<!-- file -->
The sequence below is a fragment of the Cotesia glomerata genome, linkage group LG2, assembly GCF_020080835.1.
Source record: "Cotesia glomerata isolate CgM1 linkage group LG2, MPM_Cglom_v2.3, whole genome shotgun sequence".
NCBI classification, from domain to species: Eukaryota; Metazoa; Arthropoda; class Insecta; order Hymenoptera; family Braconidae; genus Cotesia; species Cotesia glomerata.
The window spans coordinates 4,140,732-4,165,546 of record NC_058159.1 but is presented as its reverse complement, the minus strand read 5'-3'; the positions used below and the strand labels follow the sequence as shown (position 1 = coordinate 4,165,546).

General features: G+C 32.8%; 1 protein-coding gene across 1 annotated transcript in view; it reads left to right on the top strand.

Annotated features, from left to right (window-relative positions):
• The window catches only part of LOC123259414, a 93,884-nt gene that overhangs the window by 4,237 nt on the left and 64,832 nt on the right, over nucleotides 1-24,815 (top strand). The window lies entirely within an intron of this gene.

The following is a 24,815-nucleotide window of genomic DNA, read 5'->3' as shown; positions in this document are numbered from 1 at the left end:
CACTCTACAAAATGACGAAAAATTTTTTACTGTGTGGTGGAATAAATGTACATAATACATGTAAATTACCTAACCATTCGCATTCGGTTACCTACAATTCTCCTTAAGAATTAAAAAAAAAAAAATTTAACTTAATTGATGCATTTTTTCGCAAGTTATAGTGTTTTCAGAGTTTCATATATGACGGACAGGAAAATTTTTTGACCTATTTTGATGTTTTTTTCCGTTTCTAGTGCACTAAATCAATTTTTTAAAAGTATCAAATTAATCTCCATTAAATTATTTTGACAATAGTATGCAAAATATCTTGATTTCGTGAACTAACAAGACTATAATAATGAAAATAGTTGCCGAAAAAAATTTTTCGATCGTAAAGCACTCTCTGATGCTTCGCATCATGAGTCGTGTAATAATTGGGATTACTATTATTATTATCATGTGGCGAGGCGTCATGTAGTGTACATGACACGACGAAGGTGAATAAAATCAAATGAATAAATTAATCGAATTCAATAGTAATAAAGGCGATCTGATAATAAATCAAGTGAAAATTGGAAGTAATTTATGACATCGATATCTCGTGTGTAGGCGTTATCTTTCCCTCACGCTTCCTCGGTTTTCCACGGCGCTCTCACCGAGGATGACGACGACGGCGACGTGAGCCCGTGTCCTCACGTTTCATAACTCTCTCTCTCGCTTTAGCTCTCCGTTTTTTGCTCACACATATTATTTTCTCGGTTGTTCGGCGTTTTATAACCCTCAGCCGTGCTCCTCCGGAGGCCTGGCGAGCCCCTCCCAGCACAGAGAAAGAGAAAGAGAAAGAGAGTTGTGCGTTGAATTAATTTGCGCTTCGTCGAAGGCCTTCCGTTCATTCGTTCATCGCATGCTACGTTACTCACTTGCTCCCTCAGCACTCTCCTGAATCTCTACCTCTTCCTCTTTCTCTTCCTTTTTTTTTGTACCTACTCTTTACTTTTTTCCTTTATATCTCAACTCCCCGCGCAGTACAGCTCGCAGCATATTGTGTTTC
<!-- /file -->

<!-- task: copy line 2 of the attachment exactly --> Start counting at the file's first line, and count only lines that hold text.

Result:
Source record: "Cotesia glomerata isolate CgM1 linkage group LG2, MPM_Cglom_v2.3, whole genome shotgun sequence".